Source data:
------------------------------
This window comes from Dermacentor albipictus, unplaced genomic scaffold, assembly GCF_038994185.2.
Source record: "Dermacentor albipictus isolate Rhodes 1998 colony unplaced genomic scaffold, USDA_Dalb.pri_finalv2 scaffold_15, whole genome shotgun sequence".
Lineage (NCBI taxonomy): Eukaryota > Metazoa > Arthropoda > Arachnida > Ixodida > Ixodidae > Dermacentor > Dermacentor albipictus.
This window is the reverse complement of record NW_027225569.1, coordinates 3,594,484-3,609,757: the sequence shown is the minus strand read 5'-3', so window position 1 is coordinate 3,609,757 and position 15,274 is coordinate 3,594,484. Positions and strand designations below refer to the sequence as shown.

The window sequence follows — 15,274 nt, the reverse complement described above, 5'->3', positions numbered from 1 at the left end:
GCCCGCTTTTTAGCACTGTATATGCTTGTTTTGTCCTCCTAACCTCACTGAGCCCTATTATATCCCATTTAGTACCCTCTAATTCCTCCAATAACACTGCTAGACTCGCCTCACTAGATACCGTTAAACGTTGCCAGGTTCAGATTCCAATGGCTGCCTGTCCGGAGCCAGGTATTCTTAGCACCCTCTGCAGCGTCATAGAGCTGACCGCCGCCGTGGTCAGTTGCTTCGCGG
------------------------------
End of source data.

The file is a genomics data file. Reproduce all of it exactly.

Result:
This window comes from Dermacentor albipictus, unplaced genomic scaffold, assembly GCF_038994185.2.
Source record: "Dermacentor albipictus isolate Rhodes 1998 colony unplaced genomic scaffold, USDA_Dalb.pri_finalv2 scaffold_15, whole genome shotgun sequence".
Lineage (NCBI taxonomy): Eukaryota > Metazoa > Arthropoda > Arachnida > Ixodida > Ixodidae > Dermacentor > Dermacentor albipictus.
This window is the reverse complement of record NW_027225569.1, coordinates 3,594,484-3,609,757: the sequence shown is the minus strand read 5'-3', so window position 1 is coordinate 3,609,757 and position 15,274 is coordinate 3,594,484. Positions and strand designations below refer to the sequence as shown.

The window sequence follows — 15,274 nt, the reverse complement described above, 5'->3', positions numbered from 1 at the left end:
GCCCGCTTTTTAGCACTGTATATGCTTGTTTTGTCCTCCTAACCTCACTGAGCCCTATTATATCCCATTTAGTACCCTCTAATTCCTCCAATAACACTGCTAGACTCGCCTCACTAGATACCGTTAAACGTTGCCAGGTTCAGATTCCAATGGCTGCCTGTCCGGAGCCAGGTATTCTTAGCACCCTCTGCAGCGTCATAGAGCTGACCGCCGCCGTGGTCAGTTGCTTCGCGG